by Erin Rosa, Media Consortium blogger
President Barack Obama announced on Tuesday that he would be deploying 1,200 National Guard troops to the Mexican border to beef up security along the Río Bravo. This surprise move has garnered criticism from immigrant rights supporters, who argue that it will dehumanize and endanger immigrant and Latino communities.
Julianne Hing at RaceWire offers more details on the plan, reporting that an extra $500 million has also been allocated to law enforcement along the border.
"Obama is reportedly asking for these troop increases in anticipation of Republicans' demands on a war spending bill this week," Hing writes. "But Obama's already outpaced his predecessors in spending on border security and military presence at the border."
With the militarization of the border there is a heightened sense of danger not only for immigrants, but also for residents. It's happened before. Esequiel Hernández, a US citizen and high school student, was wrongfully killed by Marines 13 years ago, near the border in Texas after increased militarization.
The deportation race
Even more disheartening, John Morton, Assistant Secretary for the federal Immigration and Customs Enforcement agency, boasted that deportations of undocumented immigrants had already increased by 40 percent this year alone, and were sure to surpass last year's total of 400,000, according to Suzy Khimm at Mother Jones.
"At the same time, a breakdown of the deportation numbers makes it clear that it's not just criminal immigrants that federal immigration officials are targeting," Khimm writes. "There's been a small decrease in the number of non-criminal immigrants who've been deported, but they still make up a large majority of deportations."
A storm of civil disobedience
In response to inaction on immigration reform and the increased enforcement, a civil disobedience campaign to pressure ICE and the White House to stop deportations continues. At the Real News Network, Jesse Freeston documents the growing civil disobedience relating to immigration reform, which at the beginning of the month included a 35 protesters sitting down " in front of the White House fence, where they were eventually arrested. This included [Democratic] Congressman Luis Gutiérrez of Chicago, who has been heavily critical of the president's inaction on these issues."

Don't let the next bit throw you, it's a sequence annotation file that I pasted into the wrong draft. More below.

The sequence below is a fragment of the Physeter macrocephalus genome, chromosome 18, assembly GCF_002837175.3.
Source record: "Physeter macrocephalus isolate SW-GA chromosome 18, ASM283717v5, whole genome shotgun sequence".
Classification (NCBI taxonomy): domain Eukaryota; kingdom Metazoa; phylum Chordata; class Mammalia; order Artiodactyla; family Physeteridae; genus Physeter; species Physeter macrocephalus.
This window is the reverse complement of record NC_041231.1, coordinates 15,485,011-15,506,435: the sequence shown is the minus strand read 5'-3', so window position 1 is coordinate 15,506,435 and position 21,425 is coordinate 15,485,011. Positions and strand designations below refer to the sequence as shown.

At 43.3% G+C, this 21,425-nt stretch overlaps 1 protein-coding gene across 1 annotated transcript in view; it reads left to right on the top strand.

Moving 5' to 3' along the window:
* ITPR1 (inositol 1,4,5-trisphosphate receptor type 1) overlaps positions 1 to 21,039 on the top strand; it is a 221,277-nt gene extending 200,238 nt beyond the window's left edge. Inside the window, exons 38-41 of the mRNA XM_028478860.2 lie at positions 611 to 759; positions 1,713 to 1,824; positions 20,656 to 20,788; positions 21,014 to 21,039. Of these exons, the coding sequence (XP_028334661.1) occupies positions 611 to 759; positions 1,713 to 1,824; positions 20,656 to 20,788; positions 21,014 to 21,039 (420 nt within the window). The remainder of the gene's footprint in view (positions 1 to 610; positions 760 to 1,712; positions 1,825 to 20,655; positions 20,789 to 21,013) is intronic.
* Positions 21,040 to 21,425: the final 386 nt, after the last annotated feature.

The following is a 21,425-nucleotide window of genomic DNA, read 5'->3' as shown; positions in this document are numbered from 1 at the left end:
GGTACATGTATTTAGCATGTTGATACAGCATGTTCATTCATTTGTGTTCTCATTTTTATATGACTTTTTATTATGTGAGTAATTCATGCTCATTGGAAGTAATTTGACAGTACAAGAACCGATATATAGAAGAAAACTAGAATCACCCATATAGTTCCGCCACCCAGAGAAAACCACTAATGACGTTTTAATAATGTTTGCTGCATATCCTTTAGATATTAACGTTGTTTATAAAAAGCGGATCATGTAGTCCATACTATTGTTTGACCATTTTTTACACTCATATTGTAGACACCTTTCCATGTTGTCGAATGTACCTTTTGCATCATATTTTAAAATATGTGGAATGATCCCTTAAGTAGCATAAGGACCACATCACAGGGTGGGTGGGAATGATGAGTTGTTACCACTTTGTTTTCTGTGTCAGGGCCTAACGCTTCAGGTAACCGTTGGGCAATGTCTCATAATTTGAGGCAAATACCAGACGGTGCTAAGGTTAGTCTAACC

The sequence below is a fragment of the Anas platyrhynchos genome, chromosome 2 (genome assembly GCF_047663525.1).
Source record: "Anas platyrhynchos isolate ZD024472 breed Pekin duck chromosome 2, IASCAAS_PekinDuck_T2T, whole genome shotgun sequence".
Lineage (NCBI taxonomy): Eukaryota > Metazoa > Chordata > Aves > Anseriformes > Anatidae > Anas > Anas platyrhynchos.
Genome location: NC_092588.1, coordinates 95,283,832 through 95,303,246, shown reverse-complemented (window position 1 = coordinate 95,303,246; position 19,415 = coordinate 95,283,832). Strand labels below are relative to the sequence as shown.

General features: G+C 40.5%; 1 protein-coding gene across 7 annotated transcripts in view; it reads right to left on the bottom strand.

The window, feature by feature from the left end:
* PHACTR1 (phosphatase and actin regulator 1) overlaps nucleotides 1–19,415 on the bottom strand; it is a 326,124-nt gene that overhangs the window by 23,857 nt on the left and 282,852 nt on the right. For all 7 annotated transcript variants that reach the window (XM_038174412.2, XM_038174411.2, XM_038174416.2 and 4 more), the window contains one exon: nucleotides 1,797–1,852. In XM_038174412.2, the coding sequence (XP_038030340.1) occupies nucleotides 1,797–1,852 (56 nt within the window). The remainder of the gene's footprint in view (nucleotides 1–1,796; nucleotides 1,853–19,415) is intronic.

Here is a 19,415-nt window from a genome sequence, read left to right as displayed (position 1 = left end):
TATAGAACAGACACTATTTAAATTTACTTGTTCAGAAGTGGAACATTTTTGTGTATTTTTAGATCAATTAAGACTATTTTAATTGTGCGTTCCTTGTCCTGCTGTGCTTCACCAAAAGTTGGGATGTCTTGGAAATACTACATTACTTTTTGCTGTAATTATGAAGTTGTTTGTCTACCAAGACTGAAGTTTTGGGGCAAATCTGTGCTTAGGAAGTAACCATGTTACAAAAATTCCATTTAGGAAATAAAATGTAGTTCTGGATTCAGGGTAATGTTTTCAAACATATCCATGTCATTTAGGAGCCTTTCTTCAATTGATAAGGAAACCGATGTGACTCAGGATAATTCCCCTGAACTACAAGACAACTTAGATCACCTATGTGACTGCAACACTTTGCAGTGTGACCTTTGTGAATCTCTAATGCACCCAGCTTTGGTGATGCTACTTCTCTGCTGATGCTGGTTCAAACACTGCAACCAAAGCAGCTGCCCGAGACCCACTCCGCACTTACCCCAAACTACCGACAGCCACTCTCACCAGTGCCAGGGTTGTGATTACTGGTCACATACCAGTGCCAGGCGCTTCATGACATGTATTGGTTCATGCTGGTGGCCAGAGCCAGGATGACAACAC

Immigrant rights advocates in New York City demonstrated outside of Federal Plaza this week, with more than 35 people peacefully arrested. These demonstrations follow arrests in Washington DC, Seattle and Arizona for similar actions.
AlterNet notes that those arrested in New York included state assembly member Adriano Espaillat, City Councilmember Melissa Mark-Viverito, and dozens of other reform allies with unions, churches and community groups.
Consequences looming large
Make no mistake--there are political consequences for states like Arizona, where ultra right-wing politicians have passed a new laws targeting undocumented immigrants. As Steve Benen writes in the Washington Monthly, Latinos voters in Colorado and Arizona are quickly moving to support Democratic candidates.
Benen reports that a new "NBC/MSNBC/Telemundo poll shows a similar trend at the national level, where 'Latinos, once a semi-swing group of voters, now have swung overwhelmingly for President Obama and the Democratic Party, and younger Hispanics are moving to the Democrats in even greater numbers.'"
'Skin heads and Nazis'
On a different front, former Colorado Congressman and anti-immigrant polemic Tom Tancredo is apparently too radical for many anti-immigrant groups. Americans for Legal Immigration PAC (ALIPAC), a national right-wing group that has linked Latinos and immigrants to rapists and murders on its website, parted ways with the ex-lawmaker.
ALIPAC has pulled out of June 5 anti-immigration rally in Phoenix, citing Tancredo's supposed connections to white power groups, according to John Tomasic at The Colorado Independent.
Tomasic writes that "[ALIPAC director] William Gheen, who has battled accusations of racist associations in the past, explained that he had raised concerns with Tancredo about event organizer Dan Smeriglio, an activist with long unabashed ties to 'skin heads and Nazis,' as Gheen put it."
Great power, many responsibilities
In light of increased enforcement, The Uptake has video of Obama explaining his position on immigration reform. "Government has a responsibility to secure the border and enforce laws," Obama said. "Washington has an obligation to set clear, common-sense rules, including rules that no longer punish and divide families that are doing the right thing and following the law."
But Yes! Magazine columnist Kety Esquivel cites different responsibilities. "If history has taught us anything, it is that once human rights are eroded--once we allow ourselves to overlook the humanity of certain groups of people--we have stepped onto a slippery slope," she writes. "If no one stands up to the injustice, the erosion of human rights continues."
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